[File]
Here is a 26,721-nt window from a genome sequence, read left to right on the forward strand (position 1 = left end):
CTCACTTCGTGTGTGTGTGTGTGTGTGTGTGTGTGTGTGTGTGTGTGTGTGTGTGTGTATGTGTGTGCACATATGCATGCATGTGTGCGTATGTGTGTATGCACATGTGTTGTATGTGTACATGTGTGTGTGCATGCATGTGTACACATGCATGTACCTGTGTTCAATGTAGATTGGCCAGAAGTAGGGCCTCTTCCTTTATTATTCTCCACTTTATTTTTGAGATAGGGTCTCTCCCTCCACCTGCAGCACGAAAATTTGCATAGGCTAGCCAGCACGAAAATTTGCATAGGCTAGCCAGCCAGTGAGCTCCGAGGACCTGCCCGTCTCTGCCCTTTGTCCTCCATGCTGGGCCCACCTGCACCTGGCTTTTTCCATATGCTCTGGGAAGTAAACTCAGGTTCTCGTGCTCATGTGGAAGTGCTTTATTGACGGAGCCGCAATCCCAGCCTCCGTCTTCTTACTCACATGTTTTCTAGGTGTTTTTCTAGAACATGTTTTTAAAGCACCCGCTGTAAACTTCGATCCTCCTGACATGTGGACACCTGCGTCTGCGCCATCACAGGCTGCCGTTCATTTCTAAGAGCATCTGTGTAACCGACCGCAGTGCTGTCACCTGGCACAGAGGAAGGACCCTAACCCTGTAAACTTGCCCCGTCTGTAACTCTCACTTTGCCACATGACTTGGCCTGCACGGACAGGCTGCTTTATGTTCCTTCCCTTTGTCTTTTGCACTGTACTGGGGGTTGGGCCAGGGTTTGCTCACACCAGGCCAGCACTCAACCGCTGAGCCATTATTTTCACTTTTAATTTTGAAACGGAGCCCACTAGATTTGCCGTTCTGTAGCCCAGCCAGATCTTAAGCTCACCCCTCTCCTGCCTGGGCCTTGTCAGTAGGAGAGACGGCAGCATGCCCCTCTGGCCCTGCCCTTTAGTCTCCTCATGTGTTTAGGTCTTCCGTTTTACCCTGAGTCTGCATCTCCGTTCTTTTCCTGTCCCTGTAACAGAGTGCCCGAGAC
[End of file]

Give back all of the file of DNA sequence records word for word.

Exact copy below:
Here is a 26,721-nt window from a genome sequence, read left to right on the forward strand (position 1 = left end):
CTCACTTCGTGTGTGTGTGTGTGTGTGTGTGTGTGTGTGTGTGTGTGTGTGTGTGTGTATGTGTGTGCACATATGCATGCATGTGTGCGTATGTGTGTATGCACATGTGTTGTATGTGTACATGTGTGTGTGCATGCATGTGTACACATGCATGTACCTGTGTTCAATGTAGATTGGCCAGAAGTAGGGCCTCTTCCTTTATTATTCTCCACTTTATTTTTGAGATAGGGTCTCTCCCTCCACCTGCAGCACGAAAATTTGCATAGGCTAGCCAGCACGAAAATTTGCATAGGCTAGCCAGCCAGTGAGCTCCGAGGACCTGCCCGTCTCTGCCCTTTGTCCTCCATGCTGGGCCCACCTGCACCTGGCTTTTTCCATATGCTCTGGGAAGTAAACTCAGGTTCTCGTGCTCATGTGGAAGTGCTTTATTGACGGAGCCGCAATCCCAGCCTCCGTCTTCTTACTCACATGTTTTCTAGGTGTTTTTCTAGAACATGTTTTTAAAGCACCCGCTGTAAACTTCGATCCTCCTGACATGTGGACACCTGCGTCTGCGCCATCACAGGCTGCCGTTCATTTCTAAGAGCATCTGTGTAACCGACCGCAGTGCTGTCACCTGGCACAGAGGAAGGACCCTAACCCTGTAAACTTGCCCCGTCTGTAACTCTCACTTTGCCACATGACTTGGCCTGCACGGACAGGCTGCTTTATGTTCCTTCCCTTTGTCTTTTGCACTGTACTGGGGGTTGGGCCAGGGTTTGCTCACACCAGGCCAGCACTCAACCGCTGAGCCATTATTTTCACTTTTAATTTTGAAACGGAGCCCACTAGATTTGCCGTTCTGTAGCCCAGCCAGATCTTAAGCTCACCCCTCTCCTGCCTGGGCCTTGTCAGTAGGAGAGACGGCAGCATGCCCCTCTGGCCCTGCCCTTTAGTCTCCTCATGTGTTTAGGTCTTCCGTTTTACCCTGAGTCTGCATCTCCGTTCTTTTCCTGTCCCTGTAACAGAGTGCCCGAGAC